Now, the front of the shoulder – it was left off last post. The reason: without a stable shoulder blade, your “shoulder” doesn’t stand a chance of moving or feeling better. If the shoulder blade is sitting awkwardly or, more importantly moving awkwardly, you are predisposed to negative issues. It is typically the front of the shoulder that can become an issue because of overuse and lack of posterior support & alignment.
Look at this image of overhead shoulder flexion…this is where most people experience pain/problems. Can you see how the shoulder blade is tilted forward in the image of the man on the right lifting his arm up? Do you see how this limits how high he can reach? People still need to reach their arms up, so they continue to do so, but at the expense of the structures underneath. Like so many issues I see, people don’t typically realize this is dysfunctional until they have pain. The reason I would be seeing an individual in the clinic is not because of abnormal scapular mechanics…people don’t see me for dysfunction, the come to me because of pain. In this case, pain in the front of top of the shoulder, often.
So, let me give you another image and explanation of how that happens and what tissues are typically involved. This photo (while no where near comprehensive) shows the structures commonly impinged or over-taxed…both the long and short head of the biceps tendon as well as the supraspinatus tendon (bursa can be involved, too but is not pictured). Tendons are often a primary source of pain and absolutely need to be addressed. The biceps (both heads) seem to become overused, where the supraspinatus tendon more often gets impinged or compressed under inefficient mechanics.
Basically, this means that we overuse our biceps because they are in the front of the shoulder and assist in lifting our arm up, where the supraspinatus tendon is just simply susceptible to being pinched based on its anatomical position. This all causes inflammations, irritation, repetitive trauma from stresses placed upon it. So, as I said earlier, the front shoulder muscles OVER work. The rotator cuff is mostly in the back of the shoulder and are a muscle group that is traditionally UNDER worked. Not pictured in the close up image above are the pectorals which lay over the biceps and are typically shortened, further compressing the biceps and leading to poor positioning. The larger image below shows the deeper pectorals minor and the larger pectorals major (cut away at the arm and at the sternum). This depicts what I was speaking about with the front aspects of the shoulder/chest compressing the deeper shoulder muscles.
The positions and activities we do (or don’t do) every day contribute to our overall posture, skeletal alignment and loads we place upon our muscles/tendons and joints – this includes good and bad loads or stresses. We spend WAY too much time operating life out in front of us. I have spoken about this before, but it is worth repeating, as it continues to be one of the number one concerns I see clinically. I still say there is no such thing as perfect posture. Rather, we need to spend time reversing this forward alignment. Get up! Move backwards some. Stop rounding your shoulders and jutting your head forward. I will say, though, it is fine to do all of this slumping and be in what is traditionally deemed “bad posture.” That’s right, it is fine to be in “bad posture”. It is not fine, however, to stay there. You have to move and be more dynamic throughout your day. Explore all ranges of posture and body alignment. Your body will respond to the stresses placed upon it – good or bad. Interrupt and change what is ailing you. I have discussed this before, but I wanted to reiterate it once again. Try these exercises to engage the appopriate posterior musculature and reverse your forward posture.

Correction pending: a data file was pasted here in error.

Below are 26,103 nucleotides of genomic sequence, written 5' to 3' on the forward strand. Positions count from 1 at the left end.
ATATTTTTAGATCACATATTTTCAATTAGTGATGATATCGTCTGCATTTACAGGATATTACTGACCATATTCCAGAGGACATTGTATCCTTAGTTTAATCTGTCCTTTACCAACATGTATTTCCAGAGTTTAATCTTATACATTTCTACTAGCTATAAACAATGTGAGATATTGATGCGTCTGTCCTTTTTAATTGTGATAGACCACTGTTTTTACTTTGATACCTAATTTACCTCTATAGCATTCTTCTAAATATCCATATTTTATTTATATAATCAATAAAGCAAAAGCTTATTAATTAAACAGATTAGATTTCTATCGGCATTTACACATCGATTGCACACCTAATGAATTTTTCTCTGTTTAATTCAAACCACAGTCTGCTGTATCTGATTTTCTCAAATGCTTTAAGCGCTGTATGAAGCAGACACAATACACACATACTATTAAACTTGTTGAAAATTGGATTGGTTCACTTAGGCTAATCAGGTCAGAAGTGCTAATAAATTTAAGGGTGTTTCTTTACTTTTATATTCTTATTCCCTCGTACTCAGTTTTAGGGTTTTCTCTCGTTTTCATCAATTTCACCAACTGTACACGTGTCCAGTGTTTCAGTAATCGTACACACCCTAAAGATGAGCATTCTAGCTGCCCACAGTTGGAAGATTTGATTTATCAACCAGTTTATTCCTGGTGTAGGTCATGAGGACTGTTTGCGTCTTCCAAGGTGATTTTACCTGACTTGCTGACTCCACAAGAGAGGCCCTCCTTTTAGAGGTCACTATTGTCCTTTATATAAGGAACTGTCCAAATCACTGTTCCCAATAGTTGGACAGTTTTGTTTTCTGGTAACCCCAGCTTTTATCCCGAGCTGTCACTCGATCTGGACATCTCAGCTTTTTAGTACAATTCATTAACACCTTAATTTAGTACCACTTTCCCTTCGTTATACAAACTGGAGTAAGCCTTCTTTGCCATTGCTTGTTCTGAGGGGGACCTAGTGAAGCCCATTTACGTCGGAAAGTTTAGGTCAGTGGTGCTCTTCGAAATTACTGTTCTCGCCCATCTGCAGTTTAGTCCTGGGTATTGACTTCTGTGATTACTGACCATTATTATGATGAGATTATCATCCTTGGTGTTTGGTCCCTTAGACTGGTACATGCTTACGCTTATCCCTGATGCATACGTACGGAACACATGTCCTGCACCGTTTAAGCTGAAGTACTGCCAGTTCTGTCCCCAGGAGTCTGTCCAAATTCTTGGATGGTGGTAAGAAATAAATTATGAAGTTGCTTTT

– Back to wall shoulder “W”: place head, back, butt on the wall with feet ~12 inches away to start. Move your arms to place your elbows, forearms, hands on the wall making a “W” with your arms. Make sure not to allow your head or back arch off the wall. Pause here for 1-2 seconds and repeat for a set of 10 or so.
– Back to wall shoulder “W” to “Y”: Same as above, but slide your hands/arms up the wall into a “Y” position. Again, do not allow anything to come off the wall. This may be a perfect way for you to raise your arm(s) above your head, as your shoulder blades are in a more mechanically advantageous position to allow for greater clearance.
By limiting trunk extension (keep back on wall), you can gain shoulder/scapular range independent of spinal excursion. As always, do not move into pain. Difficulty and fatigue are great, but not pain. These are concepts with sound principles, but you always need to listen to your body and apply what other individuals (albeit healthcare practitioners) say accordingly.